Today is a day of anticipation – although we know what is to come tomorrow, we still find ourselves anxious about getting everything done, dotting the “I’s” and crossing the “t’s”. Retailers have been speaking of tomorrow since before the leaves started changing. I don’t know about you, but for me it seems like the anticipation is laced with a mix of numbness and relief that the retailers can finally stop exploiting the day for their own benefit.
Which is why this passage means so much to me. From the first phrase: “the goodness and loving-kindness” – we know that the world is going to change. God came in a form that, perhaps, no one was expecting: appearing in the form of a small, helpless infant in a manger. This infant changed the world, and calls us to do the same.
I encourage you during this day to take a moment to pause at some point in the midst of the “buzz” of the day: celebrate in how much the birth of one child so many years ago impacts your life in the way that it does today.
Prayer: Dear God, thank you for the greatest gift that I could ever receive. As your son comes, I thank you for the way my life will change (again) because of what happened in a stable so many years ago. Amen.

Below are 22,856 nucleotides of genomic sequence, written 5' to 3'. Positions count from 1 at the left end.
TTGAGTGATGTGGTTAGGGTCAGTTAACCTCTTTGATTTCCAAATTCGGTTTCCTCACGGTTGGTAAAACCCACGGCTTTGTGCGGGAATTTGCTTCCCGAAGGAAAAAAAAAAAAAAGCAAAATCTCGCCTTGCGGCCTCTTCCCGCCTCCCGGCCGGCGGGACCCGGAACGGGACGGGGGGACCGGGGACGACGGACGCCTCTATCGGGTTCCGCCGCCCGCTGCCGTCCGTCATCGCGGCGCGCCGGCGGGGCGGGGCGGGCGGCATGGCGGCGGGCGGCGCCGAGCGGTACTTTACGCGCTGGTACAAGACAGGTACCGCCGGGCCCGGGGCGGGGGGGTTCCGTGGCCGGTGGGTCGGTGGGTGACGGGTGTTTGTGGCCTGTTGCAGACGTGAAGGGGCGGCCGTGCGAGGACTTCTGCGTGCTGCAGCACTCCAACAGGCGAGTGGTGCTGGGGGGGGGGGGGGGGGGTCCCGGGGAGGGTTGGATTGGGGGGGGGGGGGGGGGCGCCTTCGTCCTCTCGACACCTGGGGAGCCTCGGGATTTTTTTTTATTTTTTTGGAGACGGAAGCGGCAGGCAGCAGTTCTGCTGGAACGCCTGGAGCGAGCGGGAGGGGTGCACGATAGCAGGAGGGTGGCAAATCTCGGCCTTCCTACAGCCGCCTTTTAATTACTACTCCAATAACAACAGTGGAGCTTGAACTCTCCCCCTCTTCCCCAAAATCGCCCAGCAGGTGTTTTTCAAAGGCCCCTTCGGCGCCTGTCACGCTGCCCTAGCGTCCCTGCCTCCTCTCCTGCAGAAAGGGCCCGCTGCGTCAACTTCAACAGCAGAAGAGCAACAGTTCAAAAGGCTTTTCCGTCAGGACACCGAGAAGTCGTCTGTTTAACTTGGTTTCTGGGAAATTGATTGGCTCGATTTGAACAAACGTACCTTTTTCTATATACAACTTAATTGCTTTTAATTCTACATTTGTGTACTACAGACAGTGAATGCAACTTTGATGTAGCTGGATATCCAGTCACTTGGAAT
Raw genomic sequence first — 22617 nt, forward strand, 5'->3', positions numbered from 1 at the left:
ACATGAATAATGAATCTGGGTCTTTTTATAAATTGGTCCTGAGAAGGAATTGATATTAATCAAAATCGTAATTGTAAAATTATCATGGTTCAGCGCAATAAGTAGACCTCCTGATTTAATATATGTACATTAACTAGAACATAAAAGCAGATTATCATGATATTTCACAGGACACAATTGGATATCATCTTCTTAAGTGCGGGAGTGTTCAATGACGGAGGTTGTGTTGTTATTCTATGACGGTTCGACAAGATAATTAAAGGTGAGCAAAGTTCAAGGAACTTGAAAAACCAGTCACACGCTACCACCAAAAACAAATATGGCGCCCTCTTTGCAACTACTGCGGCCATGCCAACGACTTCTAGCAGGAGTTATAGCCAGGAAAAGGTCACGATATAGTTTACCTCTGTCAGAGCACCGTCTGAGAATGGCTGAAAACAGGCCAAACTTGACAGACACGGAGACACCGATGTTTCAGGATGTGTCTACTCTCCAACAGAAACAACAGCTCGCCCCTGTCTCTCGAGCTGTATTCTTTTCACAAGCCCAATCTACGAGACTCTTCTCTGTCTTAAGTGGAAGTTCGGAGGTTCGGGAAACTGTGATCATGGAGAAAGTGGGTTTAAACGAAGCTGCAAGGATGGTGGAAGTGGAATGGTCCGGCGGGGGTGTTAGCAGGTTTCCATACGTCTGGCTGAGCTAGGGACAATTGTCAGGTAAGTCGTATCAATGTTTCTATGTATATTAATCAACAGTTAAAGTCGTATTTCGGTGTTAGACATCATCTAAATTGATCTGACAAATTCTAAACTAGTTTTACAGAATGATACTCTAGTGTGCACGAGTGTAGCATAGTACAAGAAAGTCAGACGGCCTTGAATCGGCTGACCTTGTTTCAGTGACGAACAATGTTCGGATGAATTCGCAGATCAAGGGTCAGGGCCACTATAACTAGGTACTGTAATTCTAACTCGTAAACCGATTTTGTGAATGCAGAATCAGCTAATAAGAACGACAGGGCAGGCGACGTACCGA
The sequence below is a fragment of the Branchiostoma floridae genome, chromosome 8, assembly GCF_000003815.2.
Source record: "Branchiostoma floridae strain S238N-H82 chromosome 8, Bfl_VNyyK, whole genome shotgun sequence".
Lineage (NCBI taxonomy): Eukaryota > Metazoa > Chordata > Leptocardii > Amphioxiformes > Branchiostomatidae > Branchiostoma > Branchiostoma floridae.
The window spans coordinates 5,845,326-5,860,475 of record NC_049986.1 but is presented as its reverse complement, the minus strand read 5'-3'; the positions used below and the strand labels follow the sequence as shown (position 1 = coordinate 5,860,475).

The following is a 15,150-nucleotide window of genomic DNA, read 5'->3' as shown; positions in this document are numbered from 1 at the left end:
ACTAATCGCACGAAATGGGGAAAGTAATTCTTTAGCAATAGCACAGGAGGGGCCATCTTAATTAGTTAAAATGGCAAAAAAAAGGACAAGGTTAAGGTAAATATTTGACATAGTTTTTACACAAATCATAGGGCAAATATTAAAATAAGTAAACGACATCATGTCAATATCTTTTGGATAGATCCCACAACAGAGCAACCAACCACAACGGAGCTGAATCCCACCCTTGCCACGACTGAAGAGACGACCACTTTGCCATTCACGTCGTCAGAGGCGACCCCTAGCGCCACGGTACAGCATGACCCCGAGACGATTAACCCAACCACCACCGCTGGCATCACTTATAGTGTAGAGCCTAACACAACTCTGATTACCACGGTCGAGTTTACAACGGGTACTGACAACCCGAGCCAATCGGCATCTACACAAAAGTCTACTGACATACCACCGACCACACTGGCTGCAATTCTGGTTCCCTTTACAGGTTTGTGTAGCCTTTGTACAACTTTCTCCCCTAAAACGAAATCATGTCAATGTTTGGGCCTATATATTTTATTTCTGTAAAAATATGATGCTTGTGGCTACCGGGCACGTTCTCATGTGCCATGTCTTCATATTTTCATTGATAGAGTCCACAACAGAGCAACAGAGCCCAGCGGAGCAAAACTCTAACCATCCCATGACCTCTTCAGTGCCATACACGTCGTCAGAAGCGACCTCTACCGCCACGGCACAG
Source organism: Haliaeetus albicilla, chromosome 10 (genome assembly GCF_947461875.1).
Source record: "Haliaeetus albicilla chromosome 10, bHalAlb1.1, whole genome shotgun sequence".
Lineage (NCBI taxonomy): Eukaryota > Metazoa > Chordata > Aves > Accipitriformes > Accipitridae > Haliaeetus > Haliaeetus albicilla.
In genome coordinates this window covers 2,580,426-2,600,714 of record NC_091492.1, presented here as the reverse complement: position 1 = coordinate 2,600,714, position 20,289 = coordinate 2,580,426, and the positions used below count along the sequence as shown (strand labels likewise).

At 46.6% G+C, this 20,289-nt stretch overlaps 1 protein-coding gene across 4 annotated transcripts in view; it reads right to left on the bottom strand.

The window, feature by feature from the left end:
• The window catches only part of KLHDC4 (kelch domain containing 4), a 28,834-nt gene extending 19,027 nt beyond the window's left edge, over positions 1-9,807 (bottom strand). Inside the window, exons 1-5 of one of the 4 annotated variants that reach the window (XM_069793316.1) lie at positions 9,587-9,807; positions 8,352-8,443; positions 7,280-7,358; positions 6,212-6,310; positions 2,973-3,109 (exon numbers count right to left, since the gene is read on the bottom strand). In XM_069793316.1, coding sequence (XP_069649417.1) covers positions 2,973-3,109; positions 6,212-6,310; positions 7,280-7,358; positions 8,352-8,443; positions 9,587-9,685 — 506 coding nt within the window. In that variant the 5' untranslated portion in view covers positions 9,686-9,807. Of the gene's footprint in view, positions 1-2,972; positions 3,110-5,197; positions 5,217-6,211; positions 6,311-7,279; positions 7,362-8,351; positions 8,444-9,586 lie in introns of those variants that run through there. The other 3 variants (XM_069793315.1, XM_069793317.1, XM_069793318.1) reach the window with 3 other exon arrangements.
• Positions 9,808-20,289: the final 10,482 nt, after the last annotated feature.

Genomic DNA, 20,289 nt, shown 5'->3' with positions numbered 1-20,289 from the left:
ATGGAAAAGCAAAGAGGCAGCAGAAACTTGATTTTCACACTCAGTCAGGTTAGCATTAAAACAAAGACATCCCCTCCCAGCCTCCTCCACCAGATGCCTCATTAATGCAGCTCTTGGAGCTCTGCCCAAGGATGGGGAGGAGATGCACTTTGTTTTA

Pastor Kathryn, Austin, and Avis Campbell
As Austin and I have made a lot of transitions this season, it has got me thinking a lot about family and what the holidays have meant to all of us. I have thought about Avis having all four grandparents with her for Christmas morning, just like I did when I was her age. I didn’t realize what a gift it was having all four grandparents joining me, my brother, and parents until later on in life. With all of that family under one roof during the season growing up, traditions of multiple Christmas trees (one real, one artificial), caroling on the town green followed by Christmas Eve worship, and traditional English Christmas dinner complete with popovers flood my mind and warm my heart. It is these memories that continue to keep me rooted in who I am and what this season has meant to my family, shaping me into the person I am today.
In this passage from Galatians, the Apostle Paul tells us that we are heirs. According to the dictionary definition, an heir is a person who “inherits and continues the legacy of a predecessor”. Me thinking about my family’s traditions and wanting to continue them makes me an heir to my family’s story. As heirs to God and all the stories of God’s people, we each are charged with not only inheriting the stories of faith of those who have come before us, but also in continuing on the stories in such a way that our children and our children’s children will want to do the same.
Prayer: Dear God, allow me to remain deeply rooted in your story during this season of hope and anticipation. May I continue on growing in faith through the love you have for us. Amen.